“For the [Indigenous] societies, on the other hand, since in such cases it is a question of their very existence, the only possible course of action is to engage in resistance and a life-or-death struggle….Hence permanent military occupation of the colonies, indigenous uprisings, and expeditions to crush these are the order of the day for any colonial regime. These violent methods are here the direct consequence of the clash between capitalism and the natural [subsistence] economic formations that represent constraints upon its accumulation.

“The means of production and labour-power of these formations, as well as their demand for the capitalist surplus product, are indispensable to capitalism itself. In order to wrest these means of production and this labour-power from these formations, and to convert them into purchasers of its commodities, capitalism strives purposefully to annihilate them as independent social structures. From the standpoint of capital, this method is the most expedient, because it is simultaneously the one that is most rapid and most profitable…. British policy in India and that of the French in Algeria represent the classical examples of capital’s application of this method.”

[Source: Rosa Luxemburg, The Accumulation of Capital (1913), Chapter 27]

It’s probably worth adding to the above passages the following paragraph, in which Luxemburg draws attention to a commonality between the anti-capitalist struggles of European workers and the anti-colonial struggles of Indigenous and other colonized people around the world:

“The bourgeoisie, clearly affected in their class interests, scented an obscure connection between the ancient communist survivals that put up stubborn resistance in the colonial countries to the forward march of the profit-hungry ‘Europeanization’ of the indigenous people, and the new gospel of revolutionary impetuousness of the proletarian mass in the old capitalist countries. When the French National Assembly was deciding the fate of the unfortunate Arabs of Algeria in 1873, with a law on the compulsory introduction of private property, it was repeatedly said, in a gathering where the cowardice and bloodlust of the conquerors of the Paris Commune [anti-capitalist workers’ revolt] still trembled, that the ancient common property of the Arabs must at any cost be destroyed, ‘as a form that supports communist tendencies in people’s minds.’”

[Source: Luxemburg, “Introduction to Political Economy” (More precisely, p. 163 of The Complete Works of Rosa Luxemburg, Volume I: Economic Writings I)]


Courtesy: The Public Autonomy Project

Books: A Companion to Marx’s Capital by David Harvey

Pic: Verso

By Adam Fabry

The last 30 years, to put it bluntly, have not been the most favourable for people interested in Marxist ideas and politics. The seeming triumph of neoliberalism, particularly after the downfall of the Berlin Wall and the end of the Cold War, pushed Marxist thought increasingly to the fringes of academic and public debates alike. However, this dire picture has changed radically following the onset of financial crisis in late 2007.

As the financial crash has grown into an economic crisis of global proportions there has been a surge of interest in Marx’s analysis of capitalism, as people have attempted to come to grips with the causes of the current mess, as well as to find solutions to it. As the Times put it, “The prophet of revolutionaries everywhere, the scourge of capitalism, is enjoying a comeback.” As evidence of Marx’s return to popularity, reading groups have been popping up like wood anemones in the spring, gathering people interested in reading Marx’s magnum opus, Capital (to get an idea of how these groups look, you can visit the homepage of the King’s College reading group here).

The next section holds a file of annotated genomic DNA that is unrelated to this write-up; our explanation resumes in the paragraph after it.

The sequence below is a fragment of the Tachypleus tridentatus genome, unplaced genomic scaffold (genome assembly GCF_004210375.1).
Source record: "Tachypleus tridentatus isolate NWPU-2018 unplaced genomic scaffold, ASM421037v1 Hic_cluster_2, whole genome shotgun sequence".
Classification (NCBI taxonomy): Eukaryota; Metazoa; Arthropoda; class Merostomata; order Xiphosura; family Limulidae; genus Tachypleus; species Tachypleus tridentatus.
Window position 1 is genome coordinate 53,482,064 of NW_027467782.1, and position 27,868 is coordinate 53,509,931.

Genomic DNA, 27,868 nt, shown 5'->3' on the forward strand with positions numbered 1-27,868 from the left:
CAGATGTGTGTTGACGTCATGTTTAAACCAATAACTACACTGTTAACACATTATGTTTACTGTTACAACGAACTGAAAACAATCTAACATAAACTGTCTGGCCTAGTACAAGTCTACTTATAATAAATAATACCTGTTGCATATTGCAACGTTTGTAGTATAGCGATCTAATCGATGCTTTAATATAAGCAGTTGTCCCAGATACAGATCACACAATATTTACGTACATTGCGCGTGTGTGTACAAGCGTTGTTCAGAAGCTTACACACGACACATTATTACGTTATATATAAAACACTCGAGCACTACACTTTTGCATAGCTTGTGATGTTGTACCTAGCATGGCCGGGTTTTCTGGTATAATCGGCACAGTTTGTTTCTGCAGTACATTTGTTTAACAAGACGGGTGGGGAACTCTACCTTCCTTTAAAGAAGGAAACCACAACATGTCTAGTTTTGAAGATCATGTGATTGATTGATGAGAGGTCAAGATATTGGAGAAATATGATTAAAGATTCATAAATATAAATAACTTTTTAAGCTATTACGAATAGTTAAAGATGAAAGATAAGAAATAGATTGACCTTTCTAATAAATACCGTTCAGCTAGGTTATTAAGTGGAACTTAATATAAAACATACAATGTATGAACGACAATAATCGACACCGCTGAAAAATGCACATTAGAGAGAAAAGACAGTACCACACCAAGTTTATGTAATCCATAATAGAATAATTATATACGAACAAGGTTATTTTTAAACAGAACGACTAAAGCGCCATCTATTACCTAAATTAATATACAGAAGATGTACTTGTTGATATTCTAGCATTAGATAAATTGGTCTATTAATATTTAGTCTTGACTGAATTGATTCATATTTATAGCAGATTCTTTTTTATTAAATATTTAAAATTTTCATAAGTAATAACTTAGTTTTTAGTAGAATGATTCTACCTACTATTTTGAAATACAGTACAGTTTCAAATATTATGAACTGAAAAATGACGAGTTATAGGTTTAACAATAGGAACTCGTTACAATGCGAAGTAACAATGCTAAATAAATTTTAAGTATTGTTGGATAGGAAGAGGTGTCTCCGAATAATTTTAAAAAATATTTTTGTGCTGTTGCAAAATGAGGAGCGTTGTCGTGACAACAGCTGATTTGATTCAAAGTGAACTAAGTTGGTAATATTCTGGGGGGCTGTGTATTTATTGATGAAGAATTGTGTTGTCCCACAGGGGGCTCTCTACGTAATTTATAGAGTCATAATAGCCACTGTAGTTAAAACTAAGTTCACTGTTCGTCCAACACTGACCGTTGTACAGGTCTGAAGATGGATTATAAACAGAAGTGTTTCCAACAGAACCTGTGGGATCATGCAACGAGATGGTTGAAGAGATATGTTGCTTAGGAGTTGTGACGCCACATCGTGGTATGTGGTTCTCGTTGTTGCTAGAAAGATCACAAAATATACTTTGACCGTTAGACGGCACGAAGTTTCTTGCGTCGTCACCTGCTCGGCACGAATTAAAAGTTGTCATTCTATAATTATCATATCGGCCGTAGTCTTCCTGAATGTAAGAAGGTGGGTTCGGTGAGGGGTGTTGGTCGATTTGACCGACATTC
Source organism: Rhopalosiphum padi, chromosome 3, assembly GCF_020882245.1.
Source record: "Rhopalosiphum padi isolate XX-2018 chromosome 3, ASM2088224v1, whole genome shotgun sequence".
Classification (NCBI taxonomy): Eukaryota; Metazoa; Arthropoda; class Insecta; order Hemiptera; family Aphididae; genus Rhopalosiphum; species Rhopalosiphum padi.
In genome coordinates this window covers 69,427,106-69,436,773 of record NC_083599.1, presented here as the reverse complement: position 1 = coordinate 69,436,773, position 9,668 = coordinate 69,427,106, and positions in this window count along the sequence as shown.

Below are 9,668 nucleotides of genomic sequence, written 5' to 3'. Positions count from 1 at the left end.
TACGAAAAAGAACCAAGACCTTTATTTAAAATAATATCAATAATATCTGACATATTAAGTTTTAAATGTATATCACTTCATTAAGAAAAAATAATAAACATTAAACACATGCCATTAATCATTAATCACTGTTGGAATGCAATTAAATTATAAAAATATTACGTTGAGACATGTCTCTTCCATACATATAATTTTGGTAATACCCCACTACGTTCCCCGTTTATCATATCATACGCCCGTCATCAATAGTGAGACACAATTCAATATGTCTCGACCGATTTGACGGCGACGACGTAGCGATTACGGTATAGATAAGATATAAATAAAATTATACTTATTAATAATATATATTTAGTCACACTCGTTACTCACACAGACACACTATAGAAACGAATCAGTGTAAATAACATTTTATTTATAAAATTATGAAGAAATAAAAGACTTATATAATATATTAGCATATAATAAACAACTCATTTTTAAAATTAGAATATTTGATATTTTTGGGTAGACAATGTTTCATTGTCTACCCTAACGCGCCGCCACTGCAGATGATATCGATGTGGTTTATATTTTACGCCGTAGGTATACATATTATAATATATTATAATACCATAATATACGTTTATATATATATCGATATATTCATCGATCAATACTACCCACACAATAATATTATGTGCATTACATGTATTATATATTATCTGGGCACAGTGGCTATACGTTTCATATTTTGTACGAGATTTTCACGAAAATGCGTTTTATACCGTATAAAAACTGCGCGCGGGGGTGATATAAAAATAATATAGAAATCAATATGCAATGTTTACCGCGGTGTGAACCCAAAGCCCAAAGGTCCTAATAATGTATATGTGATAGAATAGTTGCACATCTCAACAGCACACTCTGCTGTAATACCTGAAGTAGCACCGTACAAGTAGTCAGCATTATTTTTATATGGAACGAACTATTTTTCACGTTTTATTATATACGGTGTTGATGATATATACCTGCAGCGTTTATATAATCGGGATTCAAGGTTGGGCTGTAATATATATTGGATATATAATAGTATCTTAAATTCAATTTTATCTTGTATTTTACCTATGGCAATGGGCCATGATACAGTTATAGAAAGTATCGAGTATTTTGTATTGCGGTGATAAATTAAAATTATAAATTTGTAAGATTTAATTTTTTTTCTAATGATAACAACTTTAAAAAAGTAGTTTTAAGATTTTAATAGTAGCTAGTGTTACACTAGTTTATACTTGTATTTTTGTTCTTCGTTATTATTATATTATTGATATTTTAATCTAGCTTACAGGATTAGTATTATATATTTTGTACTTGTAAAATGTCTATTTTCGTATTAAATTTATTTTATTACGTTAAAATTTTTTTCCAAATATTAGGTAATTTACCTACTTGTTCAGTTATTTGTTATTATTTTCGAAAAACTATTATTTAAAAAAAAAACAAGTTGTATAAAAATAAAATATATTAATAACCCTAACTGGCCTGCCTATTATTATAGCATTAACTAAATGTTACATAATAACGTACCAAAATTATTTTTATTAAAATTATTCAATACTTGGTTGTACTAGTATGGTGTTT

However, reading Capital is not an easy project. While many might have found the Communist Manifesto a concise and brilliant book, or perhaps read excerpts from Marx’s writings, people tend, for a variety of different reasons, often to be discouraged from reading Capital. The sheer size of the book can, at first sight, be frightening. In addition, the complexities of Marx’s method, as well as personal preconceptions, add to the difficulties of reading Capital. This is where Harvey’s book comes into the picture.

As the title suggests, Harvey’s book is written as a “companion” for people “on a journey” through the rich world of Marx’s political economy. Undoubtedly, there are few scholars who would be better equipped for this task than Harvey. Originally a radical geographer and social theorist, Harvey has been writing and lecturing incessantly on Capital for the last four decades. Based on the transcripts of his lectures (which are available as text and video at, Harvey’s book shows the reader how to read Marx on his “own terms”, in order to help us understand the contradictions of capitalism and the reasons why crisis is an inherent feature of this system.

Written in the same thought-provoking but still composed style that characterises Harvey’s previous works, this book offers invaluable insights and assistance for everybody interested in unravelling the contradictions of the current crisis following the methods set out by Marx some 150 years ago.

Courtesy: Socialist Review

Jallad: Death Squads and State Terror in South Asia by Tasneem Khalil

Reviewed by Guy Lancaster

“The history of India’s independence is the history of coercive recolonisation campaigns and brutal repression in the new colonies…. It is also a history of pervasive structural violence and massive economic exploitation endured by the people of the peripheries”